Rumors are thick as summer mayflies that federal budget woes might lead to the closure of some federal trout hatcheries across the Southeast and possibly beyond. If the rumors are to be believed, cold water tailraces from the Norfork to the South Holston could see trout stocking rates plummet.
It would be foolish to ignore the federal debt. I’m not an economist but anyone who can add and subtract can see that the problems are real and they are serious. There are only two choices: Uncle Sam must learn to live within his means or raise more money.
When quizzed about the rising debt and cutting spending I often hear our politicians spout that, “Everything is on the table.” I’m sure everything is on the table. I’m also sure that everybody (myself included) wants budget cuts so long as the cutting is done in someone else’s neighborhood.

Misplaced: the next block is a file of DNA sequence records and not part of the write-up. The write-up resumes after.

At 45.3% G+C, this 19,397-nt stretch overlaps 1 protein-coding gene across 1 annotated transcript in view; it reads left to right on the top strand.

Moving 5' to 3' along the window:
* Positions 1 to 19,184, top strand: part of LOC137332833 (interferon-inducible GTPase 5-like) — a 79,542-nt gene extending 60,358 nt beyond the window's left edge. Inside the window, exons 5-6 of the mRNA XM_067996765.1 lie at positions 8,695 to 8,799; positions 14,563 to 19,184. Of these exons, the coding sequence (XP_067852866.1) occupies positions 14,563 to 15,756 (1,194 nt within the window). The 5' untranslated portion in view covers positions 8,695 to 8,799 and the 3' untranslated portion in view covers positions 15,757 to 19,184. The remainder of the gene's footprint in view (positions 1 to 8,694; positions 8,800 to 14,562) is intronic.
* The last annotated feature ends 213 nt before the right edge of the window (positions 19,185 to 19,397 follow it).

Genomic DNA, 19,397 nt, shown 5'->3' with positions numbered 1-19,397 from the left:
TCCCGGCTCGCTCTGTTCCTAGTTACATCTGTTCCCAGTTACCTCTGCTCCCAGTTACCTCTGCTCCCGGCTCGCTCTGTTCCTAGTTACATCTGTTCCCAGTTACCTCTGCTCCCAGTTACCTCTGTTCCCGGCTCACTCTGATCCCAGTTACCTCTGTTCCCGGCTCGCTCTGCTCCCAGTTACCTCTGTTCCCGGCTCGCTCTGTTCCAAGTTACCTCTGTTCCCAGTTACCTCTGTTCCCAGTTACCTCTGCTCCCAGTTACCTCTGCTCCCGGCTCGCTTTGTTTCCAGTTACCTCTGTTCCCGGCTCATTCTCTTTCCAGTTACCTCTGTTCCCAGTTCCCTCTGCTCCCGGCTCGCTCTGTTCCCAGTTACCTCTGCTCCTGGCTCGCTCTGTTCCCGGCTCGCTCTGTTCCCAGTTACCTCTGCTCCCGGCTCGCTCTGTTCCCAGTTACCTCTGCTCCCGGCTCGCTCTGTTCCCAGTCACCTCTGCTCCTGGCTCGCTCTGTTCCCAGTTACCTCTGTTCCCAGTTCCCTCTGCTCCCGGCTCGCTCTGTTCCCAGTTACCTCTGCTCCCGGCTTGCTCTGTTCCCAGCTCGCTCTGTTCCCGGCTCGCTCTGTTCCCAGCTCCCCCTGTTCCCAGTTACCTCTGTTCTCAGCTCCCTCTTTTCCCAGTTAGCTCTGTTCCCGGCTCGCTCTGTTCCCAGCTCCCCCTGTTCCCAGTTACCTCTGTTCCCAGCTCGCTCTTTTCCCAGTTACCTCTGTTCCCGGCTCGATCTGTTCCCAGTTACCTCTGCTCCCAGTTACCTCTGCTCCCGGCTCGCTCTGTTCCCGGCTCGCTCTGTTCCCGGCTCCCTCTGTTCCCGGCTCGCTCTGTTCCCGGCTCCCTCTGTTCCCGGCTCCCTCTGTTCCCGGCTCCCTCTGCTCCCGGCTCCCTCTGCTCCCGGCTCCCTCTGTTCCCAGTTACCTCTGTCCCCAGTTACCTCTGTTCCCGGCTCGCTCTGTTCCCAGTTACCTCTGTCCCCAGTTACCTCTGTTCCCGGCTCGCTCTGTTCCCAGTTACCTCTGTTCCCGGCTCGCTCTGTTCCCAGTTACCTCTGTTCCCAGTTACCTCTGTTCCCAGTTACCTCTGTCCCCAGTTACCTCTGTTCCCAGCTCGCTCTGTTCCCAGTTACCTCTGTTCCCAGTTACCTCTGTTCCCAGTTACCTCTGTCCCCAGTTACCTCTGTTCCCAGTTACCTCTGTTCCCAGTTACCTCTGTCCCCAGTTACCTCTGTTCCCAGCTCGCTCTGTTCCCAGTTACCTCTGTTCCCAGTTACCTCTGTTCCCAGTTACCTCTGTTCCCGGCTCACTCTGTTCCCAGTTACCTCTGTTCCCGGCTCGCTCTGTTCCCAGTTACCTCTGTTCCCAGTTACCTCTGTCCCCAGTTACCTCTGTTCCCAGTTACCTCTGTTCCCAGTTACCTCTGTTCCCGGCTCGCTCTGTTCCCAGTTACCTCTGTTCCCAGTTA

If some cold water hatcheries are on the federal chopping block – and they might be – I hope the decision makers will remember that it takes money to make money. I have no idea what the annual operating budget would be for a federal trout hatchery. I do know that trout fishermen travel. We spend money. We shop at Strange Bait Company in Burkesville and Fulton’s Blue Ribbon Flies in Mountain Home. We pay guides and buy gasoline and purchase tackle and patron restaurants and bars and stay in local hotels and campgrounds. We won’t do these things if the hatcheries are dark.
Do budgets need to be tightened? Of course.
Should hatcheries that pump fish into rivers and by association funnel sportsman’s dollars into areas badly in need of them be lobbed off with the federal budget knife. This doesn’t seem wise.
Elected leaders: Please be frugal. But please be reasonable. Remember that sportsmen pay to play. We also vote.